I: Anaphylactic or immediate hypersensitivity
IgE-mediated mast cell degranulation and activation
Anaphylaxis, allergic rhinitis, allergic asthma, acute urticaria, insect sting allergy
II: Antibody-mediated cytolytic reactions
IgM or IgG against antigens bound to cell membrane structures
Autoimmune or drug-induced hemolytic anemia, Goodpasture's disease, Rh hemolytic disease
III: Immune- complex mediated
Complexes of IgM or IgG and circulating antigens
Serum sickness, SLE, vasculitis, poststreptococcal glomerulonephritis
IV: Delayed hypersensitivity
Tuberculin skin test reactions, GVHD, contact dermatitis
- Immediate hypersensitivity skin test (IHST): Stop antihistamines for 5 days before testing. Use the prick technique (introduce antigen intracutaneously via pricking or puncturing). Positive predictive value is good for inhalants, moderate for foods (high rate of false-positive results); negative predictive value is excellent for foods and inhalants.
- Serum tests: Serum eosinophilia is often present (low diagnostic value); serum IgE is often elevated with atopic dermatitis (low diagnostic value); serum allergen-specific IgE assays (eg, RAST) measure circulating Ag-specific IgE and have similar predictive value to skin testing.
- Definition: A serious allergic reaction that is rapid in onset and may cause death
- Differential Diagnosis:
- Vasovagal syncope, panic attack, hyperventilation, systemic mastocytosis, scombroid fish poisoning. Rare causes include carcinoid syndrome, pheochromocytoma, and idiosyncratic causes.
- Anaphylactoid reactions, which have complement activation, but are not IgE mediated.
- Example: Radiocontrast media, drugs (NSAIDS, opiate), blood products, exercise induced, and idiopathic. Clinical presentation and treatment are the same as for anaphylaxis.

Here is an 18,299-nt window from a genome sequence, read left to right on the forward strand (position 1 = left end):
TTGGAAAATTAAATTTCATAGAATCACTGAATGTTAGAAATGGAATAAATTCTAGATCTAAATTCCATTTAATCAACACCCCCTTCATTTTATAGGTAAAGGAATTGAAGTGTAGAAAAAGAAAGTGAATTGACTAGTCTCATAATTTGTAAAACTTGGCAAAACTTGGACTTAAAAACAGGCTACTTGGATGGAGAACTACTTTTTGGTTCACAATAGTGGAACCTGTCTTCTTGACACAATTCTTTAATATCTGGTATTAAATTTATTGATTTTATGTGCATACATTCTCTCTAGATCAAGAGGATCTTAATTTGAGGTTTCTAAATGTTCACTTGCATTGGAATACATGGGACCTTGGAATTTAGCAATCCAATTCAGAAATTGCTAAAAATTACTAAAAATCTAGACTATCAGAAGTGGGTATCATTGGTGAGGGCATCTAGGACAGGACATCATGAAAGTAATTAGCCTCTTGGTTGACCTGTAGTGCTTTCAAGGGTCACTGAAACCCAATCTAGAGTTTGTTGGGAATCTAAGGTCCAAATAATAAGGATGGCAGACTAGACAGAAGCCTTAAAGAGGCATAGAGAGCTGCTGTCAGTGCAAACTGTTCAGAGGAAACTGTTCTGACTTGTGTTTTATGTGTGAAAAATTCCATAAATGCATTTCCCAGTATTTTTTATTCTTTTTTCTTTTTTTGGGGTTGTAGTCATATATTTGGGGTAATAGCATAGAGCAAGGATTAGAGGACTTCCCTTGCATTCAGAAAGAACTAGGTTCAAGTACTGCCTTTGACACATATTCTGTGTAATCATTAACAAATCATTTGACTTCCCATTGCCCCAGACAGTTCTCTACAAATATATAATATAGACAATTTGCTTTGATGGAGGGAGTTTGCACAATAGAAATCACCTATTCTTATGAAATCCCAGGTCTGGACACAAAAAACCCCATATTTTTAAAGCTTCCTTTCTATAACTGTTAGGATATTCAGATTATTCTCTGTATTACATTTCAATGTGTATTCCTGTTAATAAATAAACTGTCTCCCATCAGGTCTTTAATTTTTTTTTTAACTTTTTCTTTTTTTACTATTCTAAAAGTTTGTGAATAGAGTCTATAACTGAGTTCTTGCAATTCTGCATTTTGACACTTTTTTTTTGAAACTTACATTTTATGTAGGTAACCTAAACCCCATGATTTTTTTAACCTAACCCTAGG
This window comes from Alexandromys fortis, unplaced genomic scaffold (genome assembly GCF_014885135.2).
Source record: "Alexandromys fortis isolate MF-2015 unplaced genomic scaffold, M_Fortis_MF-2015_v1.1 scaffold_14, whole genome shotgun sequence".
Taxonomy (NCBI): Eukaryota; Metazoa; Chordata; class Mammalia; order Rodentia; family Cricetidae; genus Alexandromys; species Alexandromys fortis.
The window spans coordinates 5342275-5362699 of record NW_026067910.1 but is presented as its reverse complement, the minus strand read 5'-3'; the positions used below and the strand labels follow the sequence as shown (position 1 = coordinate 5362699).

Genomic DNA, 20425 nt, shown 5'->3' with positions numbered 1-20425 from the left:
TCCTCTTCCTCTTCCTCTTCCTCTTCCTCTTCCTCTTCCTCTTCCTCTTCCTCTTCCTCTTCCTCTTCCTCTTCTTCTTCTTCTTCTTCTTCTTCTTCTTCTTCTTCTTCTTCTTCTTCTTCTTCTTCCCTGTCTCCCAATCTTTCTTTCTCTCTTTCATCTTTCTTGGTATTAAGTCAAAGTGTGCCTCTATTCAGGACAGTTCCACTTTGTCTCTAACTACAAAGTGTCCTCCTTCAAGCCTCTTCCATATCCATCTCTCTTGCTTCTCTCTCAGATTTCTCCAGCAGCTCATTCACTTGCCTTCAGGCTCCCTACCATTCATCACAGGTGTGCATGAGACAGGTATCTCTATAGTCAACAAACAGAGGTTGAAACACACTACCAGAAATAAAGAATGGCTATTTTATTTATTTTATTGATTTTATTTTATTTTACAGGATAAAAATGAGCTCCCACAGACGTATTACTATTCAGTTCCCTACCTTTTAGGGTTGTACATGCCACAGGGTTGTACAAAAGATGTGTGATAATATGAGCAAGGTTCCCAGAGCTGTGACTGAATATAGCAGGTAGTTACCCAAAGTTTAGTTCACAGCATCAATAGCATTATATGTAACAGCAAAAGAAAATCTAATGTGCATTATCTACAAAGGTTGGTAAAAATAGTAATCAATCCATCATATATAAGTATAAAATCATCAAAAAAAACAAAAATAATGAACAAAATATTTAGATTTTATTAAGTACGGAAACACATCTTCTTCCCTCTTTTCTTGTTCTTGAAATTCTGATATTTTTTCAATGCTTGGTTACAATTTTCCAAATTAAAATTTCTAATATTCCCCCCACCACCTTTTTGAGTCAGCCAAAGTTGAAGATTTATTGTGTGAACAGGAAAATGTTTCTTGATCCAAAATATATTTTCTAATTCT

- Major Trigger: Food (most commonly peanut, tree nuts, shellfish, fish, eggs, milk), insect venom, latex, drugs, immunotherapy
- Pathophysiology: Production of IgE in a susceptible individual (sensitization)→ IgE-sensitized mast cells and basophils→ exposure of allergen and then allergen binding leads to mast cell degranulation.
- Clinical Symptoms and PE
- Variable symptoms: Angioedema, shortness of breath, wheezing, flushing, urticaria, pruritus, hypotension, chest pain, syncope, abdominal pain, vomiting, diarrhea, aura of impending doom.
- Time pattern: Uniphasic, biphasic (recur up to 8 h later in 3%–20%), or protracted syndrome.
- Diagnostic Studies
- Markers of mast cell degranulation, including plasma histamine (only elevated for 1 h after the onset of symptoms), urinary histamine and metabolites (elevated for longer), or serum tryptase level (peaks is 90 minutes and stays elevated for as long as 5 h) may be useful when the diagnosis is uncertain. Undetectable levels do not rule out anaphylaxis (tryptase is positive <50%).
- In vitro allergen-specific IgE assays or IHST may be used later to confirm. IHST may not be reliably positive in sensitized individuals for up to 4 to 6 weeks after an episode of anaphylaxis. In sensitized individuals, the test should be repeated if results are negative.
- Monitor patients with mild reactions limited to flushing, urticaria, angioedema, and mild bronchospasm in the ED for a minimum of 6 to 8 hours. Consider longer observation of patients with mild symptoms who have received epinephrine because epinephrine may have minimized the symptoms.
- Provide ...
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